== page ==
In our last post, we covered the many delectable delights one can find while wandering the streets of Cartagena’s Historic Center. Throughout the area, many vendors use carts to sell fruits, vegetables and other food items. Because of the variety of offerings, we decided to focus now solely on those carts. Continue reading
Food options in Cartagena are either familiar or awaiting discovery. Ceviches are typically made from fresh fish like sea bass or snapper and marinated in lime juice, onions and cilantro.Continue reading
Two Who Trek searches for 100% Colombian coffee
For Two Who Trek, fresh brewed coffee fills our morning senses with contentment and fortifies our ability to handle the day’s challenges. Location is everything and a Juan Valdez Cafe is just down the street. When our coffee supply gets low, help is just around the corner.
The image of Juan Valdez is synonymous with authentic Colombian coffee. Since 1958, the fictional character of a Colombian coffee farmer, representing the National Federation of Coffee Growers in Colombia, is Juan Valdez. He is sometimes accompanied by his burro Conchita, carrying sacks filled with harvested Colombian coffee beans.
What do you get when you add salmon to a salted water pot of boiling potatoes and onions? If it’s South Haven, Michigan at National Blueberry Festival time, an amazing Fish Boil, Lake Michigan style! With over 40 years of fish boil experience, the South Haven Steelheaders (SHS) chapter of the Michigan Steelheaders and Salmon Fisherman’s Association, created a tasty treat for multitudes of hungry guests, including Two Who Trek, on August 8, 2015.
Two Who Trek take an overall look at the city
As we prepare to wrap up our posts about Cuenca, we realized that we haven’t shown much about the day-to-day life in the city. Today we will look at some common city scenes.
Cuenca is actually the short name. Its true name is Santa Ana de los Cuatro Rios de Cuenca, named for the four rivers that run through the city. The word Cuenca means “river basin” in Spanish. Continue reading
We’ve talked about the wonderful fruit and vegetable markets in Cuenca. However, many of the items are different from what we would find in the United States. Today Two Who Trek looks at some of the unusual fruits we discovered in the markets.
First, TWT has a general observation about the quality of the produce available at market. Most of the fruits are grown in Ecuador and the crops are picked closer to full ripeness than those shipped overseas. At the time we were in Ecuador, only black cherries were being imported and those came from nearby Chile. Flavors overall were more intense than the imported produce we might get at the super market back home. Continue reading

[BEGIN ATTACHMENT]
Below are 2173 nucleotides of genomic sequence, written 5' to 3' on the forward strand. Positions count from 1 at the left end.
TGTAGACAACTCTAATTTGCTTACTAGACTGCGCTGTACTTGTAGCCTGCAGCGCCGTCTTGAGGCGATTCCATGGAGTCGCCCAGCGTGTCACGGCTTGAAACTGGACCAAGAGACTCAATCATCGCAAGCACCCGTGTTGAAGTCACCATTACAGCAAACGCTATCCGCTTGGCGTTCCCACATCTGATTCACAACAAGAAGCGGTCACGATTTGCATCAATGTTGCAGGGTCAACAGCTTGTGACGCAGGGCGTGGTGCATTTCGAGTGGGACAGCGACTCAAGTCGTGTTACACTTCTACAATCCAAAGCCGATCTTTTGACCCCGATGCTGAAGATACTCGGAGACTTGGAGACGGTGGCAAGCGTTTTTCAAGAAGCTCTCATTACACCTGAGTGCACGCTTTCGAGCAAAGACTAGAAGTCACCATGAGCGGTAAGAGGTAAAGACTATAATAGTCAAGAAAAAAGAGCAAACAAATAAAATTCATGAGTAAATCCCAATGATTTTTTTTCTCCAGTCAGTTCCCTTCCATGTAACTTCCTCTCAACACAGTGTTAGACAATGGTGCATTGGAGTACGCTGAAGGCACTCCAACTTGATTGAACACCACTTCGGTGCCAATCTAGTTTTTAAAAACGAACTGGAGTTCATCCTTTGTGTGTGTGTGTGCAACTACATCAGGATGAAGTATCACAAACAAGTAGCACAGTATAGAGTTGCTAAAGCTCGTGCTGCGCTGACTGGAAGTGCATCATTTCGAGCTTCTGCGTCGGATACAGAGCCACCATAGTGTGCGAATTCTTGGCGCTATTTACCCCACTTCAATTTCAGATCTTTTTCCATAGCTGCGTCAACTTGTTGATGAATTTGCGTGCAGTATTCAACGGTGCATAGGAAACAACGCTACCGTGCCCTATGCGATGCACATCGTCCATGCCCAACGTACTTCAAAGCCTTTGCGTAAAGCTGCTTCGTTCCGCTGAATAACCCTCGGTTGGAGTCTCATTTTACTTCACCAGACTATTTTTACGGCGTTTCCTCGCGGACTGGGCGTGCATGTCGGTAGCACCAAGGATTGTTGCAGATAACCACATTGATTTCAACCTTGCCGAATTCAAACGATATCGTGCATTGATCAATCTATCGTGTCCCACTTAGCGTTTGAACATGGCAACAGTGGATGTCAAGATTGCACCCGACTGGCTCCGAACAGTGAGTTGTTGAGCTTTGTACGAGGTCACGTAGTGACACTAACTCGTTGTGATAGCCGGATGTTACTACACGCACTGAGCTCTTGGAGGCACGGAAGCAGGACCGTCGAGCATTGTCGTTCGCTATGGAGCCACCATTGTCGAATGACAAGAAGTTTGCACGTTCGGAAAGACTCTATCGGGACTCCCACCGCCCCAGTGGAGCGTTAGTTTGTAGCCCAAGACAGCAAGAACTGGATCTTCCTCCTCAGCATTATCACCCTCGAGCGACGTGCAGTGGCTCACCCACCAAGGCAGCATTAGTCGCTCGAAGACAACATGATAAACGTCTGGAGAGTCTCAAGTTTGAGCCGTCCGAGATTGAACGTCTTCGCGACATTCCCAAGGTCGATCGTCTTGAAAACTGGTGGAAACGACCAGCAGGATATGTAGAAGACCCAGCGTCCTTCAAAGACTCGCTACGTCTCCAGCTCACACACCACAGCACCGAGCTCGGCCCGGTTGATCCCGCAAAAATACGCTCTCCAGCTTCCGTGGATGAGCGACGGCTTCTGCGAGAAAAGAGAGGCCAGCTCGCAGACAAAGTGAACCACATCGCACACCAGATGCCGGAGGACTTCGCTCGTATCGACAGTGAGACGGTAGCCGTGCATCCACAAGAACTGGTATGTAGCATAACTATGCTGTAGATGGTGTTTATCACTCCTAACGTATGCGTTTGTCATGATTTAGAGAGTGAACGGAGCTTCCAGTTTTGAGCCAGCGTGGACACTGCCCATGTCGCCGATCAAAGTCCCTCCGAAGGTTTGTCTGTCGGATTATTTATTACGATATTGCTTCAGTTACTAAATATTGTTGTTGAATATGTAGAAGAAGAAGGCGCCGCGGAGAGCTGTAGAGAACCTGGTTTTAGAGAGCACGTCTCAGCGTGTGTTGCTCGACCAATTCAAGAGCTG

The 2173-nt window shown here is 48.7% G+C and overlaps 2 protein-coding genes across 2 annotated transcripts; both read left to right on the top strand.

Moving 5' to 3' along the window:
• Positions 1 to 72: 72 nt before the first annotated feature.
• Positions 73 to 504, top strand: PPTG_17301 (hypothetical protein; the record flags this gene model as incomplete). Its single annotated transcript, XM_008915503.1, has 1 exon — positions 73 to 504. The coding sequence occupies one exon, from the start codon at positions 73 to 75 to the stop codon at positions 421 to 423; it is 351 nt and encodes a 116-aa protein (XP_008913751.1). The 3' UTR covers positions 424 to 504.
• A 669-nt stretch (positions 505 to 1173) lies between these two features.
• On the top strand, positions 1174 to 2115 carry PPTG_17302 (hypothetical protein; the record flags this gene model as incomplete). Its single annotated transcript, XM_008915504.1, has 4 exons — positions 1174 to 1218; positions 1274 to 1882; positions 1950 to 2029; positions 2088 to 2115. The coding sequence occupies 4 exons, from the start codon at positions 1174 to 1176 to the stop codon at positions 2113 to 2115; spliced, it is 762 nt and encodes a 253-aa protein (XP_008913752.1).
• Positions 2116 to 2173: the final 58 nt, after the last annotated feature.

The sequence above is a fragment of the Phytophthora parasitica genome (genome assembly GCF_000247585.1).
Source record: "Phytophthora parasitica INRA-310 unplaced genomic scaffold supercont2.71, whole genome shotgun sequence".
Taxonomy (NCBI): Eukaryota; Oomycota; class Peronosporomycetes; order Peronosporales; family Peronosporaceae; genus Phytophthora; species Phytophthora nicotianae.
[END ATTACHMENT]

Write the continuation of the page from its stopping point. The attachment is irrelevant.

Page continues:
After a full morning of Spanish lesson classes, Two Who Trek either enjoy an almuerzo with friends or lunch on their own. Almuerzos are a restaurant’s lunch special of the day. They include fresh juice, soup, meat, potato, rice and dessert. Portions often look small when compared to typical US servings but are perfect to fill a hungry student! Continue reading
Two Who Trek Visit Markets as Part of the Lessons
For three mornings, Two Who Trek were in Spanish class at the Simon Bolivar Spanish School. No big deal, right? It was for Joe! Never having studied any language other than French in high school, the first day was a bit disconcerting. No worries. Angel is a good instructor and Joe advances at his own pace. Joe now knows about a hundred Spanish words and is enjoying the challenge.
Sherri’s instructor, Viviana, encourages her to remember previous college classes and build on those lessons. Even with prior Spanish classes, Sherri really finds it challenging to put thoughts into words in another language. Continue reading
To celebrate New Year’s Day (and because everything was closed in Cuenca for the holiday), Two Who Trek hopped on a bus with fellow travelers and headed for Cajas National Park, located about 30 km to the west of Cuenca. The road to the park was very good, primarily because the park is located on the main route between Cuenca and Guayakill. Continue reading